by Roxanna Bennett
A few years ago I signed up for an Artist-Educator class. I was working at an art gallery teaching kids and wanted to learn to write a more structured curriculum. I was super stoked about taking the class. It was a ten-week night school course, the class size was small, entrance was competitive and tuition was expensive.
The instructors were warm, friendly, and knowledgeable. The other students were creative, interesting, and passionate about the pedagogy of arts in education. The coursework was engaging and intensive. There was nothing not to like about having the privilege of being chosen to be a student in this class.
But five weeks in, I was forced to quit.
I have Complex Post-Traumatic Stress Disorder,(C-PTSD) which differs from Post-Traumatic Stress Disorder (PTSD) in that the trauma that caused my condition is not one single event but a lifetime of multiple traumas beginning in early childhood.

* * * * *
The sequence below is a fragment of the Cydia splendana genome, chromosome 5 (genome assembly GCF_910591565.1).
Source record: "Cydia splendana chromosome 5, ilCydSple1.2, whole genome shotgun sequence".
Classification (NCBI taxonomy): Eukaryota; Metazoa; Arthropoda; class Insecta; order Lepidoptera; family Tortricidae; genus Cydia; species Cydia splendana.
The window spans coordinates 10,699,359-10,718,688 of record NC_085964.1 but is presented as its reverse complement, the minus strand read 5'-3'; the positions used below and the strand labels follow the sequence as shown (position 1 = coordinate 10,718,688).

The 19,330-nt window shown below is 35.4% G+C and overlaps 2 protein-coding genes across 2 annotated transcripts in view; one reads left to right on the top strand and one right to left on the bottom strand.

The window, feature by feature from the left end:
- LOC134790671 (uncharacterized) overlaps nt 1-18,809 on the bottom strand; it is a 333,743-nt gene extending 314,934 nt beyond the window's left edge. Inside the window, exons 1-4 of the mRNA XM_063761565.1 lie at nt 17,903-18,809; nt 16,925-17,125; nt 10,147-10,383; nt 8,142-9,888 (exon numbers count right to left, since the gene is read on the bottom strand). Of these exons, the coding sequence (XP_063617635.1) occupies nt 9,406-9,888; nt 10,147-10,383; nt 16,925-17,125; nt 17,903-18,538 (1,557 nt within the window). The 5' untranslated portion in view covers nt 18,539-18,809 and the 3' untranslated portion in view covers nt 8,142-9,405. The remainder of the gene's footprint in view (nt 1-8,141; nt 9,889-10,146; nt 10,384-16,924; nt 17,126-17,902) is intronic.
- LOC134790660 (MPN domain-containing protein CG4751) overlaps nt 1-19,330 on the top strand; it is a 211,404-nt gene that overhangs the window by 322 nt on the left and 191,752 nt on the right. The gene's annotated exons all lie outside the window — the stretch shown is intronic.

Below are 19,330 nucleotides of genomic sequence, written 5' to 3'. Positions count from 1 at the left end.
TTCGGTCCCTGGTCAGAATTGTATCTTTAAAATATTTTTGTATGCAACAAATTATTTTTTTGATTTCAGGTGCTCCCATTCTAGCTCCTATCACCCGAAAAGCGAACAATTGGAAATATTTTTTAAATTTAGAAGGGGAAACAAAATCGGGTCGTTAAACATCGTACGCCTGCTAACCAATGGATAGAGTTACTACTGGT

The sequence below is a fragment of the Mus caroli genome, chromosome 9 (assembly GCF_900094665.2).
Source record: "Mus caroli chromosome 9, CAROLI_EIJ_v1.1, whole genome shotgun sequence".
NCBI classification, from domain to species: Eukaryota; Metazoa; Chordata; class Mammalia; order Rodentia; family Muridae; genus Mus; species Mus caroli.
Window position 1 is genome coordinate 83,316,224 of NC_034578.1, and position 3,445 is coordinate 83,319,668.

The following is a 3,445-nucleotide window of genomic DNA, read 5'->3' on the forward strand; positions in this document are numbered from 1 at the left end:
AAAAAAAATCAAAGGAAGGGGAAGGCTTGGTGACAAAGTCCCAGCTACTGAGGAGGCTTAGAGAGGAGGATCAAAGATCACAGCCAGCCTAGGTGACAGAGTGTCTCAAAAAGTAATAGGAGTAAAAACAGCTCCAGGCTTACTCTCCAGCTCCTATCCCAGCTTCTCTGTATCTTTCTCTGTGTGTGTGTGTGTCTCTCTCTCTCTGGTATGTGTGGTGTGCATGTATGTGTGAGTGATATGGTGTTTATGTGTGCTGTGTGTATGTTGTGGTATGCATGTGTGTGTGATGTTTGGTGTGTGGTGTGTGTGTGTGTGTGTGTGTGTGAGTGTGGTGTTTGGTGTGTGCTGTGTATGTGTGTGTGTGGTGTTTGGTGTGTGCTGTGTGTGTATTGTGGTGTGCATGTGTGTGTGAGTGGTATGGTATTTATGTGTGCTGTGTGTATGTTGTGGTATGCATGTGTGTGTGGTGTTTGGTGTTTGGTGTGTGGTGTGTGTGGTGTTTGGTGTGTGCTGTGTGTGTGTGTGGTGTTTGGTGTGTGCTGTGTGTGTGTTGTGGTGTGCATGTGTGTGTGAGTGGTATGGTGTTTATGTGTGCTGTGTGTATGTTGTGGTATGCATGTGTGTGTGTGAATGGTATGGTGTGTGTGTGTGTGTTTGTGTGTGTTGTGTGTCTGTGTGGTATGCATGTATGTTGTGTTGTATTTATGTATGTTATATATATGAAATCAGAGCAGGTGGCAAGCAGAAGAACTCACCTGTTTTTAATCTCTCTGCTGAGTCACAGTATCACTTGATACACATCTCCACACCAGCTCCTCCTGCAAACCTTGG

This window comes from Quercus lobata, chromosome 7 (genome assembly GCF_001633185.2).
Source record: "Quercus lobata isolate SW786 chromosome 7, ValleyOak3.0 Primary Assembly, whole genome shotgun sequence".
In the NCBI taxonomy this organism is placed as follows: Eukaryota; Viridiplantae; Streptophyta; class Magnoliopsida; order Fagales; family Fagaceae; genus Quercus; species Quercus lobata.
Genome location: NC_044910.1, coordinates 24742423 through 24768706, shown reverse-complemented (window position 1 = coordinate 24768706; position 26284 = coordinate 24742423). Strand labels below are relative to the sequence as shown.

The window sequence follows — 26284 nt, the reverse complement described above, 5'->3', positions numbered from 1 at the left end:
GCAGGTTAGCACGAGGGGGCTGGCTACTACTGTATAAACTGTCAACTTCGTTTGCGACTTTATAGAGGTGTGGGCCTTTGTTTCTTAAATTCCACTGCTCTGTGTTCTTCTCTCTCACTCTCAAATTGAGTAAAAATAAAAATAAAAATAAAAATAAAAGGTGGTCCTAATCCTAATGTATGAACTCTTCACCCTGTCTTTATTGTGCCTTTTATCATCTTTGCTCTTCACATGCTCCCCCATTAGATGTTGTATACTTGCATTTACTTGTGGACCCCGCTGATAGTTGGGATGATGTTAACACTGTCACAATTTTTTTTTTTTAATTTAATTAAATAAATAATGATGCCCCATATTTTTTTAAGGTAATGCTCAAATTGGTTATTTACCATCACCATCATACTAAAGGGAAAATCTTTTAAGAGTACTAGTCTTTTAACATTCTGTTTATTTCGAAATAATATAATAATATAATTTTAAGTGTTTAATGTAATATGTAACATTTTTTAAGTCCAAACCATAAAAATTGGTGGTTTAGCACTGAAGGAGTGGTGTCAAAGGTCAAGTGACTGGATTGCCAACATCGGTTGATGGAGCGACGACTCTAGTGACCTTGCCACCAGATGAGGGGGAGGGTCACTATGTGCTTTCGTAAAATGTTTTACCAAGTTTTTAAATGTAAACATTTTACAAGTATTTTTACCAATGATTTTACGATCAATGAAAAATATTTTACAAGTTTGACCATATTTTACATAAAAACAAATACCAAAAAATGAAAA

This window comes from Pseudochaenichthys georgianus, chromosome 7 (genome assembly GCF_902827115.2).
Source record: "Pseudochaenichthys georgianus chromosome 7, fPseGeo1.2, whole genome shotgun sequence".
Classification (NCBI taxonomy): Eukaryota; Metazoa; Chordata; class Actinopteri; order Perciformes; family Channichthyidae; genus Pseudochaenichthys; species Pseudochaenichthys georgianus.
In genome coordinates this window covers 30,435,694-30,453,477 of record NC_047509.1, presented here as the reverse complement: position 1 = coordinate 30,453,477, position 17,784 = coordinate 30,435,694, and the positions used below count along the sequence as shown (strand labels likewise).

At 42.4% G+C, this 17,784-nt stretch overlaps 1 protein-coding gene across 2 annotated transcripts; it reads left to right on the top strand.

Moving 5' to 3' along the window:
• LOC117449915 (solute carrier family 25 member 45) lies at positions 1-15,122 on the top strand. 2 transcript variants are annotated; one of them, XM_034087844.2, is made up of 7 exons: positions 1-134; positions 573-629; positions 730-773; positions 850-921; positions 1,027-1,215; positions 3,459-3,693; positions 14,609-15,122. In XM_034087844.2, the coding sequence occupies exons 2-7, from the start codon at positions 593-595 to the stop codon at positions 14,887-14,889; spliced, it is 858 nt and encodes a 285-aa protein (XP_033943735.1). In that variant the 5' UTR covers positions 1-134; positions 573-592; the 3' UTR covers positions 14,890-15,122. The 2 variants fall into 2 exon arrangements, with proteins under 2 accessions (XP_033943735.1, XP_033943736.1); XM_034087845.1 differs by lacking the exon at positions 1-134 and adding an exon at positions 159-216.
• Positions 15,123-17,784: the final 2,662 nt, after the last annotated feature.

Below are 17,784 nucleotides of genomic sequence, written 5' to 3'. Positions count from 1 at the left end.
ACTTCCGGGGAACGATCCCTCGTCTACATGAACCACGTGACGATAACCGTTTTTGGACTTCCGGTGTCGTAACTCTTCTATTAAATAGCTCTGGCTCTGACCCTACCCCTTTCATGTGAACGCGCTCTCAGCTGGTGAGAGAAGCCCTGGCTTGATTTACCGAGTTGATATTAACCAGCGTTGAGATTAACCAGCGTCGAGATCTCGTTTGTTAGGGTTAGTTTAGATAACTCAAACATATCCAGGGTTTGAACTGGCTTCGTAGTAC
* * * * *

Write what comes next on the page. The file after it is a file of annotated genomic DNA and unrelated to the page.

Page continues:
C-PTSD is chronic and can mean a lifelong struggle with symptoms like hypervigilance to threat, panic attacks, flashbacks, nightmares, difficulty achieving REM sleep, dissociation, depersonalization, depression, and a host of related issues such as eating disorders, self-harm, identity disorders, paranoia, hallucinations, agoraphobia, and selective amnesia.
One of the hallmarks of anxiety and trauma disorder are panic attacks that can be triggered by outside stimuli. Triggers can vary greatly from person to person. While it is simple to assume survivors of, for instance, sexual assault, would be triggered by watching a violent television show or reading about a similar incident in the paper, this would be disingenuous. Triggers are subjective, intensely personal and can appear innocuous.
At the time I signed up for the class I had been in therapy three to four times a week for several years and was transitioning off of Long Term Disability. I had worked very hard to develop a skill set that would get me out the door in the mornings and allow me to manage panic attacks, a medication regimen to regulate my sleep and a lot of support from friends. I felt in control of my life, positive about my future and excited at my prospects.
Imagine my shock when I experienced a sudden, full-blown panic attack during a simple group game during my class. There were eight of us in the room, standing in a circle, tossing a volleyball back and forth in an example of a warm-up exercise that we could use with future students. Read more